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IAHA Arabian Horse

If you're not a member of IAHA, worth your time to scare up this months
issue and read the article by Patti Schofler on Bazy Tankersley and
Al-Marah Arabians. (Actually, it's part II)

Bazy says:

"Endurance is the most important discipline because it's the one in
which our breed excels over all breeds.  I'm sorry to see so many
international rides held on flat ground where they become horse races
instead of requiring the more athletic horses that climbing mountains
requires.  The Tevis and Old Dominion have the kind of course that
should be run by endurance horses." 

Hmmmm....Obviously she doesn't know about the Leatherwoood Extreme
Callenge 50....yet!

.."for all the years I've bred, I've wanted it all...I've wanted
competitive and endurance horses that were so pretty...they could win at

In the article there is a picture of Dreamazon that will put your heart
in your throat...all it needs is a purty little blond girl holding the
lead line!  Check out the EYES!  ....and his get ain't just purty faces.

Sigh!  Wish I could afford one of her horses!

"You want level croups in in Jersey cows because it puts the udders in a
better place.  In the horse, I want hind legs under the horse so it can
stop smoothly and spin easily and drive forward. So I like a kind of
rounded butt..."

Hmmm...sounds like the women I like... <grin>

As an aside....

There was an earlier discussion on Ridecamp regarding the low completion
rate at international rides.  Leatherwood had a low completion
rate....12 out of 21. This was an EXTREMLY tough ride.  However, there
were no horses in trouble and no major problems.  Although trailers were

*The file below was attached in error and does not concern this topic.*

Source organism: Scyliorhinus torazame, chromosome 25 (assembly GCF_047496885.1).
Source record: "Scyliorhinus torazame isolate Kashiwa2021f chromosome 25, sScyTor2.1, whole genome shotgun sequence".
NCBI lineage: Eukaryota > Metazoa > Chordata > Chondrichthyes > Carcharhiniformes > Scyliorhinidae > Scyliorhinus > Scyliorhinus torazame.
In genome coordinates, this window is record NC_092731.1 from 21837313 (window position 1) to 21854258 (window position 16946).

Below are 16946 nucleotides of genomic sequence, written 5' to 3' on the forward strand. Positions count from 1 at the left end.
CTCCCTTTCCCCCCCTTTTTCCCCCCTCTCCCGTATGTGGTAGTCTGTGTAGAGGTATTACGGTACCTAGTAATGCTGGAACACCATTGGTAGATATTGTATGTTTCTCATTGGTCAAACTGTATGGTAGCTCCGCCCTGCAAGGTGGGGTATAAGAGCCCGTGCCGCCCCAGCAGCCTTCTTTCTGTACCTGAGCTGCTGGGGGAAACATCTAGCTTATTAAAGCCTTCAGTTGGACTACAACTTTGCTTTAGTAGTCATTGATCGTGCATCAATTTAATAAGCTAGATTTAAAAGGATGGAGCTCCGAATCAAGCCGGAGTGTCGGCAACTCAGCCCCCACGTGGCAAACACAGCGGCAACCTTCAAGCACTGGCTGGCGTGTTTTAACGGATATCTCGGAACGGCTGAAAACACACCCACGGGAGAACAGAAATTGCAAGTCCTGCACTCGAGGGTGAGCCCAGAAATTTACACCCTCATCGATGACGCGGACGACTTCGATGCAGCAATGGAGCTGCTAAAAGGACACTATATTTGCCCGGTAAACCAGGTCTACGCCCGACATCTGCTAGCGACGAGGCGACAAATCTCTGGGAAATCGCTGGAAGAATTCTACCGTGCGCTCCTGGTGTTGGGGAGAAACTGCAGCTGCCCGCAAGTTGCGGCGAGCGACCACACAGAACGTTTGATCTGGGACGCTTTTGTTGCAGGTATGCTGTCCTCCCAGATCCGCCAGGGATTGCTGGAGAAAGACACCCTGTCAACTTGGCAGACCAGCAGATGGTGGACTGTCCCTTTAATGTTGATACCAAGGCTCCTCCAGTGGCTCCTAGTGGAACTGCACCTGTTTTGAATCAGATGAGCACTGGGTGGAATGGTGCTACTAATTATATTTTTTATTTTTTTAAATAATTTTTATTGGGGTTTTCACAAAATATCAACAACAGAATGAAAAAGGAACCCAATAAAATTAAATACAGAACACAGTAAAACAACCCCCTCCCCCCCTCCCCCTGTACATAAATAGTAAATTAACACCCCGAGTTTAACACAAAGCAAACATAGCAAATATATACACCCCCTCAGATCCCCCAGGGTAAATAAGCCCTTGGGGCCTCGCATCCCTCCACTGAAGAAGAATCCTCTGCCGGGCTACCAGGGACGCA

available at key points, no one used them.  The vets, which included Ken
Marcella and Todd Burdick were excellent.  Most of the riders were
experienced and had done at least one 50. (A poll at the ride meeting
indicated there were no new riders in the 50)  The riders who FINISHED
were very experienced, riding horses that they knew well.  I think this
is a key point and is why I will NOT ride a horse other than my own in a
difficult ride.  For example, I will not borrow a horse just to do
Tevis. If I can't get my horse out there, I will mever do that ride. 
IMHO, many of the problems with "overriding" are because the rider
simply did not KNOW the horse well enough to recognize the very subtle
indications that are all a horse has to tell you he's having a problem.
As one of Teddy's bumper "snickers" says, "In order to finish first, you
first have to finish". 

Know yourself and know your horse.  Move up slowly as you learn how to
pace and how to evaluate your horse.  You can do exceptionally well on
an average horse...or you can crash and burn on a good horse. It's not a
discipline you can "learn" easily...which is what makes it so
challenging! It's mostly "Time in the Saddle". 

Jim and Sun of Dimanche

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